To determine which continuous glucose monitoring system is the best, you should consider the following:

  • Multisite – The best continuous glucose monitor is that one that you can use on different parts of the body such as the fingers and arm.
  • Memory – Choose a continuous glucose monitor that has more memory; the one that can record hundreds of previous tests.
  • Portable – Choose a highly portable glucose monitor. Fortunately, many continuous glucose monitors are tiny and can easily fit into a tiny pocket.
  • Software inclusion – Choose a glucose monitor that comes with software. That way, you can easily download the data and share the readings with your doctor. If ever you lose the monitor, you can easily back up the data.
  • Easy to use – Nobody would like to use a continuous glucose monitor with complicated features. In most cases, you are going to use the monitor under unideal conditions. So, might as well choose something that is easy to operate preferably something that with a larger readout.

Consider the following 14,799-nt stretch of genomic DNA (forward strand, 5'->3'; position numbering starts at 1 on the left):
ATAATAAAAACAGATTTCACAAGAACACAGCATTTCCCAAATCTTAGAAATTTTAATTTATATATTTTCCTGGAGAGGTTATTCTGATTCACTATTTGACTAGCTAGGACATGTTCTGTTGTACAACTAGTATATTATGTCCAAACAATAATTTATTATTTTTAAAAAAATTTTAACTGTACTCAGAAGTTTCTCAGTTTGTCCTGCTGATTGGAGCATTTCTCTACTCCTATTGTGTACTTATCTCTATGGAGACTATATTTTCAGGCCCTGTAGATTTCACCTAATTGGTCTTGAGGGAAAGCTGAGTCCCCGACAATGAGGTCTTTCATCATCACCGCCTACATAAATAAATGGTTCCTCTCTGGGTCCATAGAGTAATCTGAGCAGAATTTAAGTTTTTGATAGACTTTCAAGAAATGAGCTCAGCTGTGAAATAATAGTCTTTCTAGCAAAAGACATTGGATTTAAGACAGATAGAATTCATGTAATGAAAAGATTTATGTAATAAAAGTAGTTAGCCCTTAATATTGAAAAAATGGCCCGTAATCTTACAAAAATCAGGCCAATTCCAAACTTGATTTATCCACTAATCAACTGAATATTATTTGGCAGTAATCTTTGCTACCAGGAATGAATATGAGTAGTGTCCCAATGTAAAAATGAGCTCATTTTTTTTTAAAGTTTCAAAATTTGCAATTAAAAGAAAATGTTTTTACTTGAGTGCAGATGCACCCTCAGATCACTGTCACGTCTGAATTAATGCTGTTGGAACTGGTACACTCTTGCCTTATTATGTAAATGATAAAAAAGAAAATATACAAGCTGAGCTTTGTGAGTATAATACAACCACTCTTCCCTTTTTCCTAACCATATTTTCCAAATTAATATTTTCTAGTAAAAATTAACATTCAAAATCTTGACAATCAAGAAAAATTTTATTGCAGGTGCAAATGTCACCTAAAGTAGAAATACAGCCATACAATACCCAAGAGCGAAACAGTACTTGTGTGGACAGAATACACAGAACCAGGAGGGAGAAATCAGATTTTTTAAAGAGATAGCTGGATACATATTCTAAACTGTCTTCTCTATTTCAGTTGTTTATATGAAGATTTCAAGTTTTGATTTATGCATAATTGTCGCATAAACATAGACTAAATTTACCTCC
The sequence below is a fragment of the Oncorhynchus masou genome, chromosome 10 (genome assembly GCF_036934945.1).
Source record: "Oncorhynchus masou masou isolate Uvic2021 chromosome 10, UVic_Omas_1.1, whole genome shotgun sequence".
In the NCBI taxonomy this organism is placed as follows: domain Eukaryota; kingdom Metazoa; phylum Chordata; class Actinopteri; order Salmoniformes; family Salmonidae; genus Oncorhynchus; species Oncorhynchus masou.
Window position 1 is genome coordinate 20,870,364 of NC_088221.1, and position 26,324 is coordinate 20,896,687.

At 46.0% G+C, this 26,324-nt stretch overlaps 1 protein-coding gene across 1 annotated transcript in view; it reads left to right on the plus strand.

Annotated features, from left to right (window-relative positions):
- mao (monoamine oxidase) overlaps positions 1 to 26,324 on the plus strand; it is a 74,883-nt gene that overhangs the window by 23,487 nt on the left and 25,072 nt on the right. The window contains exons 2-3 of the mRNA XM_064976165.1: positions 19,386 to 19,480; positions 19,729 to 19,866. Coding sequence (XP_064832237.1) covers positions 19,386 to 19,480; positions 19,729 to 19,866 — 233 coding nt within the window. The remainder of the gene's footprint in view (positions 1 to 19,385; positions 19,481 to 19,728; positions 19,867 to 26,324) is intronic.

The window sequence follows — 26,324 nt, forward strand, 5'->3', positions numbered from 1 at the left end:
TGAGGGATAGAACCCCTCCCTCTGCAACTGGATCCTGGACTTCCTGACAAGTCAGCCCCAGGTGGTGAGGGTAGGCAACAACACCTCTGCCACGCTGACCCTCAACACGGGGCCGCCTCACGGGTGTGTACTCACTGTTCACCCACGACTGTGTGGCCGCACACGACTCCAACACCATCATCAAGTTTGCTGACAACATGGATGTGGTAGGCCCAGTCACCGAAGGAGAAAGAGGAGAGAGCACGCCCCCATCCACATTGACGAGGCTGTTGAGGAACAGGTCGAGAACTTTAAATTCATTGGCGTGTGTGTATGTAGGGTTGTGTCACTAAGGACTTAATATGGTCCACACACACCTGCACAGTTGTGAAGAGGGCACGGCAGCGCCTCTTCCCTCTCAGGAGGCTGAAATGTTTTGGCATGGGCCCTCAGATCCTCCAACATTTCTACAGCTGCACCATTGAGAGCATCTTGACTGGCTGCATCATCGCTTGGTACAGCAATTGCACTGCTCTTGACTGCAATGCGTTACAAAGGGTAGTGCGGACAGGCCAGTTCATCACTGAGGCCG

• Smartphone integration – It is best to choose a glucose monitor with smartphone integration. The smartphone acts as the receiving device and so you can easily view your glucose reading.
  • Longer sensor life – Ideally, you need to change the glucose monitor sensor every seven to 14 days. With the latest technological advancements, the life of sensors is increased significantly. Some glucose monitors have longer sensor life; can last for several months.
  • Alert signal – Some brands of continuous glucose monitor come with alert signals wherein the wearer is given a signal of impending high and low glucose level. It is in the form of audible alerts or vibrating alerts. It is a vital feature because it enables the wearer to take action to keep the blood glucose at a safe level. (7, 8, 9, 10)

A continuous glucose monitor is a must-have device for people with diabetes. It is just a small device worn under the skin. It continuously measures the level of blood sugar throughout the day (24-hour period). It lets you monitor your blood sugar and alerts you if the level is too high or too low. To be specific, continuous glucose monitor measures the level of glucose in the fluid surrounding the body cells.